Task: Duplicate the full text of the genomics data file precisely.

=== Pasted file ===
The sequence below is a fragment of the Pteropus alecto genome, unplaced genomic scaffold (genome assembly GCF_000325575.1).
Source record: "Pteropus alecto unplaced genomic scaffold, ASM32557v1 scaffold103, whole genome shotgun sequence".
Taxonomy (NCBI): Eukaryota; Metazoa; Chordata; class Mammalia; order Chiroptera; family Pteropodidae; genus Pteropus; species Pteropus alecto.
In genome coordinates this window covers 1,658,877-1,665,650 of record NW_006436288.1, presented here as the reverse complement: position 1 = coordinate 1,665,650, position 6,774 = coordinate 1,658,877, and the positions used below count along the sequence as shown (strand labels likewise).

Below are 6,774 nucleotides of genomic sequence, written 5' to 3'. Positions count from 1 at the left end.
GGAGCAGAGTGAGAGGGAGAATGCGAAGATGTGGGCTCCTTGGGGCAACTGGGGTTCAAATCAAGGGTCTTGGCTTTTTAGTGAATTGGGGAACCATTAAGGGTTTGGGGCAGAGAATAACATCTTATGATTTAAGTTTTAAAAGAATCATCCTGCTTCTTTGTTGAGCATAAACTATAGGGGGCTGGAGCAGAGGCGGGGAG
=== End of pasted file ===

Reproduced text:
The sequence below is a fragment of the Pteropus alecto genome, unplaced genomic scaffold (genome assembly GCF_000325575.1).
Source record: "Pteropus alecto unplaced genomic scaffold, ASM32557v1 scaffold103, whole genome shotgun sequence".
Taxonomy (NCBI): Eukaryota; Metazoa; Chordata; class Mammalia; order Chiroptera; family Pteropodidae; genus Pteropus; species Pteropus alecto.
In genome coordinates this window covers 1,658,877-1,665,650 of record NW_006436288.1, presented here as the reverse complement: position 1 = coordinate 1,665,650, position 6,774 = coordinate 1,658,877, and the positions used below count along the sequence as shown (strand labels likewise).

Below are 6,774 nucleotides of genomic sequence, written 5' to 3'. Positions count from 1 at the left end.
GGAGCAGAGTGAGAGGGAGAATGCGAAGATGTGGGCTCCTTGGGGCAACTGGGGTTCAAATCAAGGGTCTTGGCTTTTTAGTGAATTGGGGAACCATTAAGGGTTTGGGGCAGAGAATAACATCTTATGATTTAAGTTTTAAAAGAATCATCCTGCTTCTTTGTTGAGCATAAACTATAGGGGGCTGGAGCAGAGGCGGGGAG